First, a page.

Life has to adapt to these difficult conditions of low temperature, high pressure, absence of light and scarcity of nutrients. The result is not exactly what we are used to, evolution sometimes leads to cool physical and morphological features! Let’s have a look at some inhabitants of the abysses.

Beyond 100 m in the dark cold water, plants disappear, life in the deep sea is 100% animal, likely because photosynthesis is impossible. With disappearance of light at depth, numerous species evolved to be blind or, conversely, grew big, globular eyes in the attempt to catch any remaining light like our very cute friend in Figure 1.

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Figure 1: The extreme growth of the eyes allows the capture of every bit of light! http://www.astronoo.com/en/articles/bioluminescence.html

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Life as a (semi-) nomadic early career scientist

One of the great things about being a geoscientist is that travel is often an integral part of your research and work. Geoscientists work in the field, we go to conferences and short courses all over the world, and some of us even move countries for our jobs. This often means being thrown head first into a new country and culture. An early career scientist (ECS) is someone who is very early into their scientific career, for example all of the regular authors at SeaRocks blog. While the exact definition of who qualifies as an ECS varies there is nearly always one consistency: an ESC’s life, such as mine, is often filled with uncertainty of what, and where, is next. A PhD is a fixed term contract. There are no guarantees that your next position, be it a post-doc, or job in industry, will be in your current city, or even on the same continent. Continue reading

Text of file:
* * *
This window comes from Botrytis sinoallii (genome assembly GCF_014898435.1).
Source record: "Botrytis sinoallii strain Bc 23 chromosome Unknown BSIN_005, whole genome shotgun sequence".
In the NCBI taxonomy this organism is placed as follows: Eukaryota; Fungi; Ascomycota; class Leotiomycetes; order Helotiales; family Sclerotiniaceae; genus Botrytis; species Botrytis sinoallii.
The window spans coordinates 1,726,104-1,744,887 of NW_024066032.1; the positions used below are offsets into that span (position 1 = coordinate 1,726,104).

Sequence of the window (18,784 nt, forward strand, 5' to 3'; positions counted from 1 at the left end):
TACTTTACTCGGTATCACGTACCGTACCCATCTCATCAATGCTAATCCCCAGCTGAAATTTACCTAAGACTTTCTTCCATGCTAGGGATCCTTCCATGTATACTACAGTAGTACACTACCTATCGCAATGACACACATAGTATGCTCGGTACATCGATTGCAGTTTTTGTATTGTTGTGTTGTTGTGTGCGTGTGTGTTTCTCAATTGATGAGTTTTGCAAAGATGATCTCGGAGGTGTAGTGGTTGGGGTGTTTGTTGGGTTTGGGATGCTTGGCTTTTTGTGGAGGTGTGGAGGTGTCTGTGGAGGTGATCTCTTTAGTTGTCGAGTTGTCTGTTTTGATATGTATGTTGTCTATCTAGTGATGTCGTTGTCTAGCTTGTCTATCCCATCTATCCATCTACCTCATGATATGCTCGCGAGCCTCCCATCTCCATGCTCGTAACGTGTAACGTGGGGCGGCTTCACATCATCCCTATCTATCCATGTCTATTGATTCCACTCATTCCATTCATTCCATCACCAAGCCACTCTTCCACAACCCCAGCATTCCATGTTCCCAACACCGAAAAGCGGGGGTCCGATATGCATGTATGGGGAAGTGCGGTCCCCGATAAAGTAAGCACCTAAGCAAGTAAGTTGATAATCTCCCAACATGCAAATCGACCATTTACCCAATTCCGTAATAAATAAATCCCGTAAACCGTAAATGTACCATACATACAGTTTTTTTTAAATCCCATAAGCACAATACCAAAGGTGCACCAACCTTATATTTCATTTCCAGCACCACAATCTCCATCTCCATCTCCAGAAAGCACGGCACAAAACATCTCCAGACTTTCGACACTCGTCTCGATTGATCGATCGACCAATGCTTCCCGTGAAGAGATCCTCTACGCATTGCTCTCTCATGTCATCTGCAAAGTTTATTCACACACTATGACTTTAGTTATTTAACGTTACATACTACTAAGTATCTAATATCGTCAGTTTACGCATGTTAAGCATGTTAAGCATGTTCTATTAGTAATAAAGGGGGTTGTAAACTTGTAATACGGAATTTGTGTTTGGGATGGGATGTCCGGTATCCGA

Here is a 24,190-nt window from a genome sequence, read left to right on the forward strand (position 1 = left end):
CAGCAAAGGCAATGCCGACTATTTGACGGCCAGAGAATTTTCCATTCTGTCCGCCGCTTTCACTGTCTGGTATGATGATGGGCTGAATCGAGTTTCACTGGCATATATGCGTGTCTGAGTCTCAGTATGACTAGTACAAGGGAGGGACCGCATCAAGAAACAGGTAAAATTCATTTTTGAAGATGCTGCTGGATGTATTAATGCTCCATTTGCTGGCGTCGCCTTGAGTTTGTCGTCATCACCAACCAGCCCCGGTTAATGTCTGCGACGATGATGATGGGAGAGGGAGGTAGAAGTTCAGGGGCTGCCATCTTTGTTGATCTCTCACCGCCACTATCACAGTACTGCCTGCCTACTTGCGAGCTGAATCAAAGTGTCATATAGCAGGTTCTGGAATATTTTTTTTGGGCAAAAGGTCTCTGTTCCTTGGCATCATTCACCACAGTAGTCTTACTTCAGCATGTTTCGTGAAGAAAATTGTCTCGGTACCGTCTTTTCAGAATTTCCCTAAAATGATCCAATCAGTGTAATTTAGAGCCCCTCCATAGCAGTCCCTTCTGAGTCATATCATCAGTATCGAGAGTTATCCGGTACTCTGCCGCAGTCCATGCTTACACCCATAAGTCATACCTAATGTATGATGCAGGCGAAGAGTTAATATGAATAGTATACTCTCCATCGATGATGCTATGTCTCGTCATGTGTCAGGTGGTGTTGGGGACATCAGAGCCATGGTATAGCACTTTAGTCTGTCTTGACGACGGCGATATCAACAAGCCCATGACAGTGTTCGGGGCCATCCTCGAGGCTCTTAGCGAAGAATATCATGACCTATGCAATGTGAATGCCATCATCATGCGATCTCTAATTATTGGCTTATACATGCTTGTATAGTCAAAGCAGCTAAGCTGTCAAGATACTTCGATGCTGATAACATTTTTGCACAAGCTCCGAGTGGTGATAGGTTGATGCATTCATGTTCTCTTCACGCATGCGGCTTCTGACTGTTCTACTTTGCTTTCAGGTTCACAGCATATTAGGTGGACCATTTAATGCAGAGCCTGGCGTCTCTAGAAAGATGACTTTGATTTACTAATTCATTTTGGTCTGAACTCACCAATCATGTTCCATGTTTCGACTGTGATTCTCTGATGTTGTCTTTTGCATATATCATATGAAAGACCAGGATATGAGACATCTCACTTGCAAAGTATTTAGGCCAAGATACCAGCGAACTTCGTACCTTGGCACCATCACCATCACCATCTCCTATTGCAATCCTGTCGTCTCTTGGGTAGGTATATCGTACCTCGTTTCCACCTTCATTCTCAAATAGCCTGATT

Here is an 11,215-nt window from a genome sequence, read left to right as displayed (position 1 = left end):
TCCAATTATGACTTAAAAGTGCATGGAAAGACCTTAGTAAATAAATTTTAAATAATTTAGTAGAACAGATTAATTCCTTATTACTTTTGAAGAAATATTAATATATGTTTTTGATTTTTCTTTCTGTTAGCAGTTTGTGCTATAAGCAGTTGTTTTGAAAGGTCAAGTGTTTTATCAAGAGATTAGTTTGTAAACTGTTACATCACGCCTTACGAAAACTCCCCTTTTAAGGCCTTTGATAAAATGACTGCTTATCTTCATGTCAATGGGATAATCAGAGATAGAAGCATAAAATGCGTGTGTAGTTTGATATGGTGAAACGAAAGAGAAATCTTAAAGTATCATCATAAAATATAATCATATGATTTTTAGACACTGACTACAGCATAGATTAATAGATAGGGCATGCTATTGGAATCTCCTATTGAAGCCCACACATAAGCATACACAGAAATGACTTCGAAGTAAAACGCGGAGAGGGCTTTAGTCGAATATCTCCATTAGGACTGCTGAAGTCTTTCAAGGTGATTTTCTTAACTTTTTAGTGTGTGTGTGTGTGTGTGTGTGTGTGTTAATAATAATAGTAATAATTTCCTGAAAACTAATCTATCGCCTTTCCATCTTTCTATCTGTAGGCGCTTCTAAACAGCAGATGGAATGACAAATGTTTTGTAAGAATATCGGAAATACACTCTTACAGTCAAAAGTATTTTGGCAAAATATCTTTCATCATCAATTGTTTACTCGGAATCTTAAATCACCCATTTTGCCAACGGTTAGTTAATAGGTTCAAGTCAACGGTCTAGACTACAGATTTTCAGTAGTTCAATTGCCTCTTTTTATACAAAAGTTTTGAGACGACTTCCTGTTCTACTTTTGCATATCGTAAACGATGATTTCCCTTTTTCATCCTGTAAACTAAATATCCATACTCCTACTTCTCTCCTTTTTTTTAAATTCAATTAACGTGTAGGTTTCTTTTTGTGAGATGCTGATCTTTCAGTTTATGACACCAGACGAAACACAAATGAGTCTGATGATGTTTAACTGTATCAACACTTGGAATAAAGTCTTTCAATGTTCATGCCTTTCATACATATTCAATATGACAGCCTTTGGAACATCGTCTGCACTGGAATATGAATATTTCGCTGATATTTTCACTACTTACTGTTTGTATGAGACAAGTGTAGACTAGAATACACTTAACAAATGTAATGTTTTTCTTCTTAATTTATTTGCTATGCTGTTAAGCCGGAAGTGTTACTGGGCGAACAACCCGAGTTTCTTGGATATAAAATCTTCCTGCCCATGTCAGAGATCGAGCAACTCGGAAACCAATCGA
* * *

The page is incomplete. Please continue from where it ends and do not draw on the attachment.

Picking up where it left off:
Chimneys and smoke at the bottom of the sea: signs of a fire below!

One of the most spectacular features of geology (at least to me) are black smokers. They consist of hollow conduits where hot, nearly boiling fluids exit the oceanic crust. These fluids can be white or black since they carry particles from underlying rocks. The smoke may contain valuable metals such as nickel, arsenic, copper, silver and even gold! On top of this, in the conduits or next to the chimneys, the most amazing and strange life forms can be found. All the more reason to explore what is going on there, and where we could expect systems like these to occur! Continue reading

What are microbes, and wait, they are found in rocks?

A very (in)famous mathematician, Dr. Ian Malcom, Jurassic Park, once said five very insightful and philosophical words. “Life, uh…finds a way

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Dr Ian Malcom in Jurassic Park

While he was referring to breeding dinosaurs, which films have taught us is not a good idea, he was nevertheless correct in a different context. Life very often finds a way to exist in unexpected places and ways, and often that life is microorganisms. Continue reading